Irish web sites lag UK in EU cookie directive


23 October 2012

Irish web sites have far lower standards of compliance with the EU cookie directive when compared to corresponding web sites in the UK, according to research by security specialist Espion.

In a new white paper, the company examined 50 top ranking domestic UK sites as well as 50 top ranking Irish-based sites, all of which are required by law to inform users about cookies and gain consent for their use. The company developed bespoke analysis criteria to assess each country’s performance around specific aspects of the directive which was transposed into Irish law in July 2011.

Espion found that only 4% of Irish web sites abided by the requirement to have cookie information "prominently displayed" and "clearly accessible" throughout the site, compared to 62% of UK sites.




A primary condition of the legislation is to provide "user friendly, clear and comprehensive" information about cookies, but Espion reports that Irish web sites underperformed with the majority (86%) failing to provide any attempt whatsoever at comprehensively detailing the cookies on their sites. UK sites fared better, according to Espion, with 28% achieving the highest standards of compliance followed by well over half (56%) achieving the next score down.

When it came to finding obligatory cookie information on the landing page, almost half (46%) of the UK sites provided the information within one user action compared with just 2% of the Irish sites had easy to locate cookie statements with the vast majority (78%), having them nestled away in the privacy statement located at the bottom of the landing pages.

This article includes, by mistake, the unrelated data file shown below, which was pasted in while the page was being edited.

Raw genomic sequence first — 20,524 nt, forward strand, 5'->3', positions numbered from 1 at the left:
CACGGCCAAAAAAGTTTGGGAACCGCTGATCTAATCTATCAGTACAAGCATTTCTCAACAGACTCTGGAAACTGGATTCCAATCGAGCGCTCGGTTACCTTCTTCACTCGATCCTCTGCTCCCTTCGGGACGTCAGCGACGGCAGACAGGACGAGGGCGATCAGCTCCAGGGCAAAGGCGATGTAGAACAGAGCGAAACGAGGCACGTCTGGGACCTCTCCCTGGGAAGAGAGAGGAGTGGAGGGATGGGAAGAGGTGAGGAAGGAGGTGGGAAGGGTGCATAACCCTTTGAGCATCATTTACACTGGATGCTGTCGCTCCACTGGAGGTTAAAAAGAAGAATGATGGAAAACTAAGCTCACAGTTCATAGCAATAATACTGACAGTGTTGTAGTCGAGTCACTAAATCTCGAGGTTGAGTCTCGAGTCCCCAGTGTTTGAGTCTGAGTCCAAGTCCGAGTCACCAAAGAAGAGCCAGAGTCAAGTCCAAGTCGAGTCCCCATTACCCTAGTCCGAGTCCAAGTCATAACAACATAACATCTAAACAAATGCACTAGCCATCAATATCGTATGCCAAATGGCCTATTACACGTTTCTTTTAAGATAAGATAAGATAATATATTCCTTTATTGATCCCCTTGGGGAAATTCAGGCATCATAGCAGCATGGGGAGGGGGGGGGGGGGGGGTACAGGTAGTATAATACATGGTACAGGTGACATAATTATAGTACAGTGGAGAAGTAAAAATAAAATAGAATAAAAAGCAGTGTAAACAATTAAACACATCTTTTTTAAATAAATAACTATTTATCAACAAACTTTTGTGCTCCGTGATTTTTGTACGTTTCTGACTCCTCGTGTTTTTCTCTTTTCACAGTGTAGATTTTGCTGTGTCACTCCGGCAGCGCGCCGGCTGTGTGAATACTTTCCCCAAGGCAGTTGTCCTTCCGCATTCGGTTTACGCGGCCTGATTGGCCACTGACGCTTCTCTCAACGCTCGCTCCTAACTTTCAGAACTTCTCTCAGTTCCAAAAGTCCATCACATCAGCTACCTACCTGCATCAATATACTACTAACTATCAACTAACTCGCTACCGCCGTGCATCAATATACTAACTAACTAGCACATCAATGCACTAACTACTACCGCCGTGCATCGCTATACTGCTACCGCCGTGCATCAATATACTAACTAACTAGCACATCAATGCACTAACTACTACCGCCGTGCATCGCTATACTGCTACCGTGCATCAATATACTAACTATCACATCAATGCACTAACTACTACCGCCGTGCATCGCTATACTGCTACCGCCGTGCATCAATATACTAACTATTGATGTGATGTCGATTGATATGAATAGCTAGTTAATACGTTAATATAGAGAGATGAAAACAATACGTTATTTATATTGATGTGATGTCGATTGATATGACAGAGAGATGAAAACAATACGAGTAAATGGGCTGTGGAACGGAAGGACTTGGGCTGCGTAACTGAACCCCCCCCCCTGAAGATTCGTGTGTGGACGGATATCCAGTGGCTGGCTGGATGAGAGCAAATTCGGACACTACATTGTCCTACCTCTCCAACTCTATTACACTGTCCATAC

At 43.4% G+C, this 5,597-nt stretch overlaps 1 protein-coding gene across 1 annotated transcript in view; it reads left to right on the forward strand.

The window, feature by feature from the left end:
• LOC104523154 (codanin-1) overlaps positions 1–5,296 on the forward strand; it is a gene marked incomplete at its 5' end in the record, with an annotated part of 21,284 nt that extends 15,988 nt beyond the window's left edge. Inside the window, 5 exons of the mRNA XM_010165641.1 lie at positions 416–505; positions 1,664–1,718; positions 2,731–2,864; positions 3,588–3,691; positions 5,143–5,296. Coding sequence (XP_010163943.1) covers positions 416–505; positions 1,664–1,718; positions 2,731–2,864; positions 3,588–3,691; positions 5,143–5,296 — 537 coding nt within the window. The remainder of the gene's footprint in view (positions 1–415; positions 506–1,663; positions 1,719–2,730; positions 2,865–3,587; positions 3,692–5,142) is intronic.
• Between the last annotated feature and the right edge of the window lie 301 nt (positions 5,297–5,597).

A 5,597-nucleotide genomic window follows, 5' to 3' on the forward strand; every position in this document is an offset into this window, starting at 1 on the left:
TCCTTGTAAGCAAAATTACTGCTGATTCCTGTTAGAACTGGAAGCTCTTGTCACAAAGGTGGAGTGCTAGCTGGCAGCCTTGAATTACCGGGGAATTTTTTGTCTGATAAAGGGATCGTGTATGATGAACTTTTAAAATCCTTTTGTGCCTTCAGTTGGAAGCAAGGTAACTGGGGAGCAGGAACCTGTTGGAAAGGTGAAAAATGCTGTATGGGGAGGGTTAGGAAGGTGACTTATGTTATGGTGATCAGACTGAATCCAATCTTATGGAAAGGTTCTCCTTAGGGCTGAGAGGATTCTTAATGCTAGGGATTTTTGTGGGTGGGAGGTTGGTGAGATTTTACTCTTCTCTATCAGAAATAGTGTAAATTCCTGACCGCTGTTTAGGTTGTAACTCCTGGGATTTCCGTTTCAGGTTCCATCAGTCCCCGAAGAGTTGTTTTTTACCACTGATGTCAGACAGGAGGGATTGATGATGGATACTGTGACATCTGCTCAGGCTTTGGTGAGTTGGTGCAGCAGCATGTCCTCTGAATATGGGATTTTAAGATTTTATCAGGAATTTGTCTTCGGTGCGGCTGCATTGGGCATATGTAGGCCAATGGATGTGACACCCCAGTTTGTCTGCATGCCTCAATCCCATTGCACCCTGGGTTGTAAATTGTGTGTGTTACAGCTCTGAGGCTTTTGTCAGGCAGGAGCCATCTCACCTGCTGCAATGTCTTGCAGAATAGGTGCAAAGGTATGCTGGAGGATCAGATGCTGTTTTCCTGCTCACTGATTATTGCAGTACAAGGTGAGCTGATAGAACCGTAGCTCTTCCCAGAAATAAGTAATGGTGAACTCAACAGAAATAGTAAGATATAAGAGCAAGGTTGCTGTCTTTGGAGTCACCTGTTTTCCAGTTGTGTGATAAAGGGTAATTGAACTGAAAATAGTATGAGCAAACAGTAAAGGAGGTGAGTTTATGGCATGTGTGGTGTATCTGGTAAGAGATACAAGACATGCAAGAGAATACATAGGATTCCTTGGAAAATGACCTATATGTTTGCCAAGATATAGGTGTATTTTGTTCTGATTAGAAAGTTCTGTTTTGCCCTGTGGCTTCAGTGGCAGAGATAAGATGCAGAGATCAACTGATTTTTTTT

"We have known for some time that privacy laws governing the use of personal data are tightening which has widespread implications for Irish businesses," said Colm Fagan, services director, Espion.  "Our research shows the enormous difference between prominent UK and Irish web sites in relation to compliance.  If companies are unclear around straightforward cookie adjustments it doesn’t bode well for how they will tackle future governance issues around the ever-evolving terrain of data protection enforcement." 

TechCentral Reporters

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